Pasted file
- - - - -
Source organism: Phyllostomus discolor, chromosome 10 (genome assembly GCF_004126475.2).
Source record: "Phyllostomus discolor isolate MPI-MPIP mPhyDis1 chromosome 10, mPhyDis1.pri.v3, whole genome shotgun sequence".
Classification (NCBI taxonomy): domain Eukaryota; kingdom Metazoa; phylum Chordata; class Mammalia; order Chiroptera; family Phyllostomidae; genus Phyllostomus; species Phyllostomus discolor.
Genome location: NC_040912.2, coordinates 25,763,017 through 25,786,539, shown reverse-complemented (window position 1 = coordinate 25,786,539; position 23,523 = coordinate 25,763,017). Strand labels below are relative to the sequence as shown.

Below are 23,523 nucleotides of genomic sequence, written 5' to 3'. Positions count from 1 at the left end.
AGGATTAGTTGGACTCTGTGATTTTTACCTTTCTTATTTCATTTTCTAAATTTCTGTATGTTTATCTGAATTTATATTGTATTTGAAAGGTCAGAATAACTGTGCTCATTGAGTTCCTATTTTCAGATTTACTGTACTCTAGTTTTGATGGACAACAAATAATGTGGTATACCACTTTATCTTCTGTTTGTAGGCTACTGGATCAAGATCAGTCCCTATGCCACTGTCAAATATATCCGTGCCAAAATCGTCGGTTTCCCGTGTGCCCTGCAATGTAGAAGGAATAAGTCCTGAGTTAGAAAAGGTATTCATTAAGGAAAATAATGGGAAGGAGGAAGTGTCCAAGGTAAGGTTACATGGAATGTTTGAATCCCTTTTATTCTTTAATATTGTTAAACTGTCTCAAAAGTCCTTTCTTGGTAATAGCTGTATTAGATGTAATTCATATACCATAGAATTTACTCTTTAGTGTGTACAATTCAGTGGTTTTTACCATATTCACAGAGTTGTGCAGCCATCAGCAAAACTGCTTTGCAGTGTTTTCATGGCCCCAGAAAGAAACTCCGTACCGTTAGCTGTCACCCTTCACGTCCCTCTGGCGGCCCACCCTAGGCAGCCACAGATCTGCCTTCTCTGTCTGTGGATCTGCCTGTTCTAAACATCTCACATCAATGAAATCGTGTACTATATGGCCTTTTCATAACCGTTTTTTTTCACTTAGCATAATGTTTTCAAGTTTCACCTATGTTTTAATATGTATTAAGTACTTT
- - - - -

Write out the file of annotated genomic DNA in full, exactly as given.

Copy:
Source organism: Phyllostomus discolor, chromosome 10 (genome assembly GCF_004126475.2).
Source record: "Phyllostomus discolor isolate MPI-MPIP mPhyDis1 chromosome 10, mPhyDis1.pri.v3, whole genome shotgun sequence".
Classification (NCBI taxonomy): domain Eukaryota; kingdom Metazoa; phylum Chordata; class Mammalia; order Chiroptera; family Phyllostomidae; genus Phyllostomus; species Phyllostomus discolor.
Genome location: NC_040912.2, coordinates 25,763,017 through 25,786,539, shown reverse-complemented (window position 1 = coordinate 25,786,539; position 23,523 = coordinate 25,763,017). Strand labels below are relative to the sequence as shown.

Below are 23,523 nucleotides of genomic sequence, written 5' to 3'. Positions count from 1 at the left end.
AGGATTAGTTGGACTCTGTGATTTTTACCTTTCTTATTTCATTTTCTAAATTTCTGTATGTTTATCTGAATTTATATTGTATTTGAAAGGTCAGAATAACTGTGCTCATTGAGTTCCTATTTTCAGATTTACTGTACTCTAGTTTTGATGGACAACAAATAATGTGGTATACCACTTTATCTTCTGTTTGTAGGCTACTGGATCAAGATCAGTCCCTATGCCACTGTCAAATATATCCGTGCCAAAATCGTCGGTTTCCCGTGTGCCCTGCAATGTAGAAGGAATAAGTCCTGAGTTAGAAAAGGTATTCATTAAGGAAAATAATGGGAAGGAGGAAGTGTCCAAGGTAAGGTTACATGGAATGTTTGAATCCCTTTTATTCTTTAATATTGTTAAACTGTCTCAAAAGTCCTTTCTTGGTAATAGCTGTATTAGATGTAATTCATATACCATAGAATTTACTCTTTAGTGTGTACAATTCAGTGGTTTTTACCATATTCACAGAGTTGTGCAGCCATCAGCAAAACTGCTTTGCAGTGTTTTCATGGCCCCAGAAAGAAACTCCGTACCGTTAGCTGTCACCCTTCACGTCCCTCTGGCGGCCCACCCTAGGCAGCCACAGATCTGCCTTCTCTGTCTGTGGATCTGCCTGTTCTAAACATCTCACATCAATGAAATCGTGTACTATATGGCCTTTTCATAACCGTTTTTTTTCACTTAGCATAATGTTTTCAAGTTTCACCTATGTTTTAATATGTATTAAGTACTTT